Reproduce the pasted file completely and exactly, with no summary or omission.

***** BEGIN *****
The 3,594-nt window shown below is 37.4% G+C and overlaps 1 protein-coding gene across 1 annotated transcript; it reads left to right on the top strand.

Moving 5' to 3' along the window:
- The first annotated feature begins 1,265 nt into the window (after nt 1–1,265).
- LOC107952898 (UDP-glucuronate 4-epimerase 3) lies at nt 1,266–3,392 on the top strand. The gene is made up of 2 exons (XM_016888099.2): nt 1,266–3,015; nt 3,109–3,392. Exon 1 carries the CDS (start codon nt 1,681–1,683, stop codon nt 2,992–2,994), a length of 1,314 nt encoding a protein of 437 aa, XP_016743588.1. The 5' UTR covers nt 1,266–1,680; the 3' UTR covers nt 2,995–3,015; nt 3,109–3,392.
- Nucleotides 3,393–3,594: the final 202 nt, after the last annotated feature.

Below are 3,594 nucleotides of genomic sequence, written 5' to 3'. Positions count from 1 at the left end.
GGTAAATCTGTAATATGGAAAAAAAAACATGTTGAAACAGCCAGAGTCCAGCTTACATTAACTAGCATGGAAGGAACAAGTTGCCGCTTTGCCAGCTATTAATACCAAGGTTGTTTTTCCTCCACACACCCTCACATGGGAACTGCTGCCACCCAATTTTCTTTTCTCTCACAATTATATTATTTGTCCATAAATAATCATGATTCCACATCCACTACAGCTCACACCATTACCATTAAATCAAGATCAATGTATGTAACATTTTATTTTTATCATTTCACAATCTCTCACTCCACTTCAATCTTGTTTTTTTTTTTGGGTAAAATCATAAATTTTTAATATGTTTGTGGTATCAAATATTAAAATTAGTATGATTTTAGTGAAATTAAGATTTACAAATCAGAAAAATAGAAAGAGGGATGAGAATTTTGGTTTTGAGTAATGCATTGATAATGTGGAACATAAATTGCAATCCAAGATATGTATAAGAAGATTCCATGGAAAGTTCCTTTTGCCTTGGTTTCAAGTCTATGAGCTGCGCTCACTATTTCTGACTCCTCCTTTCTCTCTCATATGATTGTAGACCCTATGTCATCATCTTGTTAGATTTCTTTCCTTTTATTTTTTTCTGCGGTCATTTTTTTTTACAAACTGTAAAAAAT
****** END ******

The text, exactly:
The 3,594-nt window shown below is 37.4% G+C and overlaps 1 protein-coding gene across 1 annotated transcript; it reads left to right on the top strand.

Moving 5' to 3' along the window:
- The first annotated feature begins 1,265 nt into the window (after nt 1–1,265).
- LOC107952898 (UDP-glucuronate 4-epimerase 3) lies at nt 1,266–3,392 on the top strand. The gene is made up of 2 exons (XM_016888099.2): nt 1,266–3,015; nt 3,109–3,392. Exon 1 carries the CDS (start codon nt 1,681–1,683, stop codon nt 2,992–2,994), a length of 1,314 nt encoding a protein of 437 aa, XP_016743588.1. The 5' UTR covers nt 1,266–1,680; the 3' UTR covers nt 2,995–3,015; nt 3,109–3,392.
- Nucleotides 3,393–3,594: the final 202 nt, after the last annotated feature.

Below are 3,594 nucleotides of genomic sequence, written 5' to 3'. Positions count from 1 at the left end.
GGTAAATCTGTAATATGGAAAAAAAAACATGTTGAAACAGCCAGAGTCCAGCTTACATTAACTAGCATGGAAGGAACAAGTTGCCGCTTTGCCAGCTATTAATACCAAGGTTGTTTTTCCTCCACACACCCTCACATGGGAACTGCTGCCACCCAATTTTCTTTTCTCTCACAATTATATTATTTGTCCATAAATAATCATGATTCCACATCCACTACAGCTCACACCATTACCATTAAATCAAGATCAATGTATGTAACATTTTATTTTTATCATTTCACAATCTCTCACTCCACTTCAATCTTGTTTTTTTTTTTGGGTAAAATCATAAATTTTTAATATGTTTGTGGTATCAAATATTAAAATTAGTATGATTTTAGTGAAATTAAGATTTACAAATCAGAAAAATAGAAAGAGGGATGAGAATTTTGGTTTTGAGTAATGCATTGATAATGTGGAACATAAATTGCAATCCAAGATATGTATAAGAAGATTCCATGGAAAGTTCCTTTTGCCTTGGTTTCAAGTCTATGAGCTGCGCTCACTATTTCTGACTCCTCCTTTCTCTCTCATATGATTGTAGACCCTATGTCATCATCTTGTTAGATTTCTTTCCTTTTATTTTTTTCTGCGGTCATTTTTTTTTACAAACTGTAAAAAAT